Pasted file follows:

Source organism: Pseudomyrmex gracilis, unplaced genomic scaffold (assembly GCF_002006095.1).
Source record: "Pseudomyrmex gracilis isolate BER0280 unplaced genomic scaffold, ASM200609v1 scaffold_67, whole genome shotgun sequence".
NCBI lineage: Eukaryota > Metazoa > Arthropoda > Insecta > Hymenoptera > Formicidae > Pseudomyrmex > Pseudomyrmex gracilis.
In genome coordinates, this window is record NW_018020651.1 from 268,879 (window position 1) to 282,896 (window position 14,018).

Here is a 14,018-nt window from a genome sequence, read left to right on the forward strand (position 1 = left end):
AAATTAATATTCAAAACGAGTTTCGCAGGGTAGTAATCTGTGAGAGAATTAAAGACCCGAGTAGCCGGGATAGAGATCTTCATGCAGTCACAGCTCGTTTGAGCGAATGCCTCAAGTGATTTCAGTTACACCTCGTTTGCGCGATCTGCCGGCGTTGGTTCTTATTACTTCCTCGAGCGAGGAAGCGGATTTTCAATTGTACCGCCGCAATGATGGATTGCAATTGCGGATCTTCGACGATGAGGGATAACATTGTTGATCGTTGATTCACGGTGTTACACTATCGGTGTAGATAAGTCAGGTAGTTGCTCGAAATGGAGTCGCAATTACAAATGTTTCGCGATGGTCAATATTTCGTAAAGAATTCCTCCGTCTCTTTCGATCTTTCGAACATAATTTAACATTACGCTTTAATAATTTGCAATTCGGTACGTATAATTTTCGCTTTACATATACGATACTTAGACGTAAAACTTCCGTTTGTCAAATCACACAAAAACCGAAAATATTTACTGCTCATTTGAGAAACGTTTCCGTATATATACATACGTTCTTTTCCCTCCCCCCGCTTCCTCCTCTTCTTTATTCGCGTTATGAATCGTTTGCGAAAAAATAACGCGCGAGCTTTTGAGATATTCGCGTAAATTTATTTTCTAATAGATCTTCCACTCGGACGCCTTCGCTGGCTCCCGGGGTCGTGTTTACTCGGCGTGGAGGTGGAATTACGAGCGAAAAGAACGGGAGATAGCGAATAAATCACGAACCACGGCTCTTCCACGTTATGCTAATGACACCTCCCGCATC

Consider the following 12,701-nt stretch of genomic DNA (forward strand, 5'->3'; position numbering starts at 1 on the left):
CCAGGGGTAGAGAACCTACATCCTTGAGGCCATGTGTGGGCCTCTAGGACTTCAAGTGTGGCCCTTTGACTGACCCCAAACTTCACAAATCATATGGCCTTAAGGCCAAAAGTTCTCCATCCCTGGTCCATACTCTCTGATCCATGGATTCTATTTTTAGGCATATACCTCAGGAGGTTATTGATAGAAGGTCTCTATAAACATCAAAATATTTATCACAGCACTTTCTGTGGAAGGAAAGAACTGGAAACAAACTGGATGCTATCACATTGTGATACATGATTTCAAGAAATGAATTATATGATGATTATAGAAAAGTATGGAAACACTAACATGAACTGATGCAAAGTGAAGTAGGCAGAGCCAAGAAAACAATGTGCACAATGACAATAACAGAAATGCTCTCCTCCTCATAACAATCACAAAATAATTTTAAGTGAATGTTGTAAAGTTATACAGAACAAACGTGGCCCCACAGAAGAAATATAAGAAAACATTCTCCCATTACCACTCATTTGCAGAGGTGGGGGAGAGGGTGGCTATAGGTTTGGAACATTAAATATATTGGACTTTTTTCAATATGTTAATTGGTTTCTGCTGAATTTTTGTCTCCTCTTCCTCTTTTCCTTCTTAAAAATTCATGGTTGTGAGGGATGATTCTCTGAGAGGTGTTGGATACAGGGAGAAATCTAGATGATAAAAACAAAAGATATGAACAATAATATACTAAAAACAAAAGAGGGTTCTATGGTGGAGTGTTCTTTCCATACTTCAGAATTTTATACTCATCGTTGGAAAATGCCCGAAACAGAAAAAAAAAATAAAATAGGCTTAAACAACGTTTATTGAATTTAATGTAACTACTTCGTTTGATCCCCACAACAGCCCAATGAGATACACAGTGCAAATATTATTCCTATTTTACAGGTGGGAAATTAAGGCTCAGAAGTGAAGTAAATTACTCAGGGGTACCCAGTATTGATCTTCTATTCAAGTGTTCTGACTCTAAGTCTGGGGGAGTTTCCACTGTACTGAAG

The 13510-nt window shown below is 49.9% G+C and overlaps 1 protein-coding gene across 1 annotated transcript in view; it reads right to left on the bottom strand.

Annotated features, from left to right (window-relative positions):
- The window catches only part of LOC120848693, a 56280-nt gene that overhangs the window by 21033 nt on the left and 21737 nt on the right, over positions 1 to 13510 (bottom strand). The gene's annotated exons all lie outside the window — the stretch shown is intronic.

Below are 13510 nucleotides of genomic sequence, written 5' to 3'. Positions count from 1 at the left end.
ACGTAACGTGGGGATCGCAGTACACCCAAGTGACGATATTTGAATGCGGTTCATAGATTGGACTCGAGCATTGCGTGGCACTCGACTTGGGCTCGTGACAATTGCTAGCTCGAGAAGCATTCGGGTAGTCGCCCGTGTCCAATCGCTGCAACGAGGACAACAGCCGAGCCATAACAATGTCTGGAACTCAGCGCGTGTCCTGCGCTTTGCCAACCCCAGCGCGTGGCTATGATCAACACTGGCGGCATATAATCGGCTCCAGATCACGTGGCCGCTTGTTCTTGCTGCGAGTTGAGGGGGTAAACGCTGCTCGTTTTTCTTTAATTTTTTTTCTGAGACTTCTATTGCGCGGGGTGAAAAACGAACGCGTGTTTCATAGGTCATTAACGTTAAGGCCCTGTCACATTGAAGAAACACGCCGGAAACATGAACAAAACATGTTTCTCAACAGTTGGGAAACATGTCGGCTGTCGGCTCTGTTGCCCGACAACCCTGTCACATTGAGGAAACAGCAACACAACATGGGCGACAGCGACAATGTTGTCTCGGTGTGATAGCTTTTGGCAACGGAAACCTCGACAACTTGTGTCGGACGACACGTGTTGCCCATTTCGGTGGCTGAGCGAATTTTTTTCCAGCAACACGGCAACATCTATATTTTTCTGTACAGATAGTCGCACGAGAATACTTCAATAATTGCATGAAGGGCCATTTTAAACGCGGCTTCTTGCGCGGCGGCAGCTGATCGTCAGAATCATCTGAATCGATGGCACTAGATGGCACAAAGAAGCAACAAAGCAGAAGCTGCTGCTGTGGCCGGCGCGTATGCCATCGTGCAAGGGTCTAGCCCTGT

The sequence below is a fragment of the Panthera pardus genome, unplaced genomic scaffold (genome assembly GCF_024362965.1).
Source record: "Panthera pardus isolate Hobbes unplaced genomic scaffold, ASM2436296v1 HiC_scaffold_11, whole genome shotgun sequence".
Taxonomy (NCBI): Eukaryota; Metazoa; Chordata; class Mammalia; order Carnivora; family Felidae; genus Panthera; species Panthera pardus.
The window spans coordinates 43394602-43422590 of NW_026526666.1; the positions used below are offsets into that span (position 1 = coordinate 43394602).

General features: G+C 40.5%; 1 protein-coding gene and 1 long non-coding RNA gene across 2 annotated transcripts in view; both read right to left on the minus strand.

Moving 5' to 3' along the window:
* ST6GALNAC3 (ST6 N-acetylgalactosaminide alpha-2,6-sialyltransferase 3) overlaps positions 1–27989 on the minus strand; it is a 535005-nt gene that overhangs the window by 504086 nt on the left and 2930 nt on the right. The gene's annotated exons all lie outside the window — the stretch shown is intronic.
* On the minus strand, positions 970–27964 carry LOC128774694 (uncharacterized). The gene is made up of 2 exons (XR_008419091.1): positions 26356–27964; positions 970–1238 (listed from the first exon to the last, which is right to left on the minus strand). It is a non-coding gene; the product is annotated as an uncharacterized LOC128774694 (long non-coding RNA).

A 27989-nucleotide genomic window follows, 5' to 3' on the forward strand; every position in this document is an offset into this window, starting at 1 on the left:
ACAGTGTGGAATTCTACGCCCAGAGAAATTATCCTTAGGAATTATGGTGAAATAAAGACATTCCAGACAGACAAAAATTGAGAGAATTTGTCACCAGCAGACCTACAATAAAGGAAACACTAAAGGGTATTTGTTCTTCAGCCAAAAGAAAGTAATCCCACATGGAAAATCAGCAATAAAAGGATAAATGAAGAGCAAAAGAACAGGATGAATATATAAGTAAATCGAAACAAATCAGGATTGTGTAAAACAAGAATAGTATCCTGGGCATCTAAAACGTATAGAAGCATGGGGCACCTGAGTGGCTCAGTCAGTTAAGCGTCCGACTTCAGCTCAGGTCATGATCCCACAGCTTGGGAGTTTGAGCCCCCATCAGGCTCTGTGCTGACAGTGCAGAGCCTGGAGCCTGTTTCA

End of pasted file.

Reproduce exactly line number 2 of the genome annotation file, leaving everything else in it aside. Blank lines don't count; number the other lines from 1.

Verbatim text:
Source record: "Pseudomyrmex gracilis isolate BER0280 unplaced genomic scaffold, ASM200609v1 scaffold_67, whole genome shotgun sequence".